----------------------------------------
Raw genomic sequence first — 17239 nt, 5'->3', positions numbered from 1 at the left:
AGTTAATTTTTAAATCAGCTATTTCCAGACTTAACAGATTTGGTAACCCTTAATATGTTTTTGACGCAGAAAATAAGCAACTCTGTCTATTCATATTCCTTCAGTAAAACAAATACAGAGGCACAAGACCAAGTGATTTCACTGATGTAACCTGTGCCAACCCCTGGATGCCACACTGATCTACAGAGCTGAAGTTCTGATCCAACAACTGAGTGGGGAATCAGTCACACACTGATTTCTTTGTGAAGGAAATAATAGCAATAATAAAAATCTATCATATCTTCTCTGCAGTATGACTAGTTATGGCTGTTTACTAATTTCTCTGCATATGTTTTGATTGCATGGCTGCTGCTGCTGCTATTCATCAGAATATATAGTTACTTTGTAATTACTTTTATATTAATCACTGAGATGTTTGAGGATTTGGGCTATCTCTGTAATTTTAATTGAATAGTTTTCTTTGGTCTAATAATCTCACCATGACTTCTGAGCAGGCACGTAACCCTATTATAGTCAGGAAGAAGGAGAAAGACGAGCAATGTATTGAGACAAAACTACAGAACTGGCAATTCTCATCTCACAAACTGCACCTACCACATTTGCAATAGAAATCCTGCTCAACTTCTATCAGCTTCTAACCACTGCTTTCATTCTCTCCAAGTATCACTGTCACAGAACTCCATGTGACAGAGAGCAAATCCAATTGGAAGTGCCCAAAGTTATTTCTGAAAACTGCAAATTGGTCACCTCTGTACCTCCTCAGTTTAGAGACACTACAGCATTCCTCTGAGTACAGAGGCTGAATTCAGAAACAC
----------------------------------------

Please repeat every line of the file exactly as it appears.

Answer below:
Raw genomic sequence first — 17239 nt, 5'->3', positions numbered from 1 at the left:
AGTTAATTTTTAAATCAGCTATTTCCAGACTTAACAGATTTGGTAACCCTTAATATGTTTTTGACGCAGAAAATAAGCAACTCTGTCTATTCATATTCCTTCAGTAAAACAAATACAGAGGCACAAGACCAAGTGATTTCACTGATGTAACCTGTGCCAACCCCTGGATGCCACACTGATCTACAGAGCTGAAGTTCTGATCCAACAACTGAGTGGGGAATCAGTCACACACTGATTTCTTTGTGAAGGAAATAATAGCAATAATAAAAATCTATCATATCTTCTCTGCAGTATGACTAGTTATGGCTGTTTACTAATTTCTCTGCATATGTTTTGATTGCATGGCTGCTGCTGCTGCTATTCATCAGAATATATAGTTACTTTGTAATTACTTTTATATTAATCACTGAGATGTTTGAGGATTTGGGCTATCTCTGTAATTTTAATTGAATAGTTTTCTTTGGTCTAATAATCTCACCATGACTTCTGAGCAGGCACGTAACCCTATTATAGTCAGGAAGAAGGAGAAAGACGAGCAATGTATTGAGACAAAACTACAGAACTGGCAATTCTCATCTCACAAACTGCACCTACCACATTTGCAATAGAAATCCTGCTCAACTTCTATCAGCTTCTAACCACTGCTTTCATTCTCTCCAAGTATCACTGTCACAGAACTCCATGTGACAGAGAGCAAATCCAATTGGAAGTGCCCAAAGTTATTTCTGAAAACTGCAAATTGGTCACCTCTGTACCTCCTCAGTTTAGAGACACTACAGCATTCCTCTGAGTACAGAGGCTGAATTCAGAAACAC